O Moon, Queen of Night on Earth
By Chris McCann
You know it the first moment that you hear that nasally voice shouting “1, 2, 3, 4, 5, 6.” Jonathan Richman is going to be a big part of your life. Those cheap-sounding guitars and drums of “Roadrunner” stick in your head like burrs. And, over the years, Richman has given us some unforgettable songs — tunes like “Fender Stratocaster,” “Give Paris One More Chance,” and “Since She Started to Ride” — but, more importantly, he’s defined a unique rock-and-roll ethos. He’s never been afraid to discuss his vulnerabilities, speak his mind, and wear his heart firmly on his rolled-up sleeve. He’s made the case for sincerity, over and over again, yet with his newest album, O Moon, Queen of Night on Earth (2010), it easy to wonder if he’s gone to the same well one too many times.
The songs follow a typical late-Richman pattern with a combination of slow-picked classical guitar, idiosyncratic percussion by longtime collaborator Tommy Larkins, and Richman’s voice taking center stage. Tunes like the wistful title track, the funny “My Affected Accent,” and the requisite French ditty (“Sa Voix M’Atisse”) feel like old friends rehashing the same stories. They’re enjoyable, but you’ve heard them a few too many times to be all that excited anymore.
There are definitely some standouts, including the gorgeously romantic “Even Though I Know I Am the Wind and the Sun, I” and the warm, knowing “These Bodies That Came to Cavort.” Particularly fun is the sly “I Was the One She Came From,” which seems to wink, smile, and nod at you the way Richman does when he plays live. With its stripped-down feel, the record feels a lot like Richman’s live show. You get the feeling that he’s talking solely to you up there on the stage as he contorts his wiry body, inclines his head in your direction, and closes his eyes to hit a note that’s not exactly perfect, but certainly perfect enough for the frail and complicated human condition we all find ourselves in.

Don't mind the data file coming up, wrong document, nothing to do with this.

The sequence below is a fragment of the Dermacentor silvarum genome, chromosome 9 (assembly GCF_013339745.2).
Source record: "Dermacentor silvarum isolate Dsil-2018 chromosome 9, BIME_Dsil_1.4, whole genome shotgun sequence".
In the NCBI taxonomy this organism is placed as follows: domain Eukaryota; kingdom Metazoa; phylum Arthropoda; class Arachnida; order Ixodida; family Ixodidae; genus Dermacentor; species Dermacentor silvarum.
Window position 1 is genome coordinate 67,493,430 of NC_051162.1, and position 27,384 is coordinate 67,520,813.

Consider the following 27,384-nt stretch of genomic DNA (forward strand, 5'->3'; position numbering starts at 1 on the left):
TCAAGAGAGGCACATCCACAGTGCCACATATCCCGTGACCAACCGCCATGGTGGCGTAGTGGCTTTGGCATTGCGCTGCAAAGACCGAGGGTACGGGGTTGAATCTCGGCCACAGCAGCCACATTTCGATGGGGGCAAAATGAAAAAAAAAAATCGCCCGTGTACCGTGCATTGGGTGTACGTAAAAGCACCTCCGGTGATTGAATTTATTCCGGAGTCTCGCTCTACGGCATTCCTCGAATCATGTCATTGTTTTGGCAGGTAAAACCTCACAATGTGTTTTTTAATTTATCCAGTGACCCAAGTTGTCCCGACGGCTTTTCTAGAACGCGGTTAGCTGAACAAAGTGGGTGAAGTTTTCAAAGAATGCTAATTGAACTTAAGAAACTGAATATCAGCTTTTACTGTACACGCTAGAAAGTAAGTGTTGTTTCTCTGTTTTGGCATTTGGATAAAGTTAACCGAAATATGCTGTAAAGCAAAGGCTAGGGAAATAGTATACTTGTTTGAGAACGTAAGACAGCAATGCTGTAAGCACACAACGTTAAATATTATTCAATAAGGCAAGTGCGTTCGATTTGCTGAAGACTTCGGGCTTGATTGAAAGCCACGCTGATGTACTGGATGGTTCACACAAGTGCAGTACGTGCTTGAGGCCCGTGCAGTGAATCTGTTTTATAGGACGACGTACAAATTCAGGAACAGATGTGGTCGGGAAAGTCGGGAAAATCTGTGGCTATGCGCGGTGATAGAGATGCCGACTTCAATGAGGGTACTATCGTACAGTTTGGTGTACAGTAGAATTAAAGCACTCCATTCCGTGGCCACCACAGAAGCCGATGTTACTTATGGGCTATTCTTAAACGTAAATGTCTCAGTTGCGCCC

And perhaps listening to a Jonathan Richman record isn’t about parsing each lyric and interrogating each chord. Instead, maybe it’s enough to simply be along for the ride, which is an entirely inimitable journey. In the pretty “We’ll Be the Noise, We’ll Be the Scandal,” Richman croons “we’ll be the noise in the street/we won’t be disturbed by it, we’ll be it… come with us, you won’t regret it.” And in the end it’s true. O Moon, Queen of Night on Earth is not a great record — or even one of Richman’s more notable efforts — but it still contains enough low-key pleasures for fans to enjoy. And while that isn’t the most ringing endorsement, in these days of overhype, bombast, and endless self-promotion, you could do worse than to spend a quiet half-hour with the man who once asked only “to know that I’m important in your life.” – (6/10)
With a tour schedule that takes him up through California, arriving in Portland, Oregon on November 8, we expect Jonathan Richman to return to Seattle sometime this fall.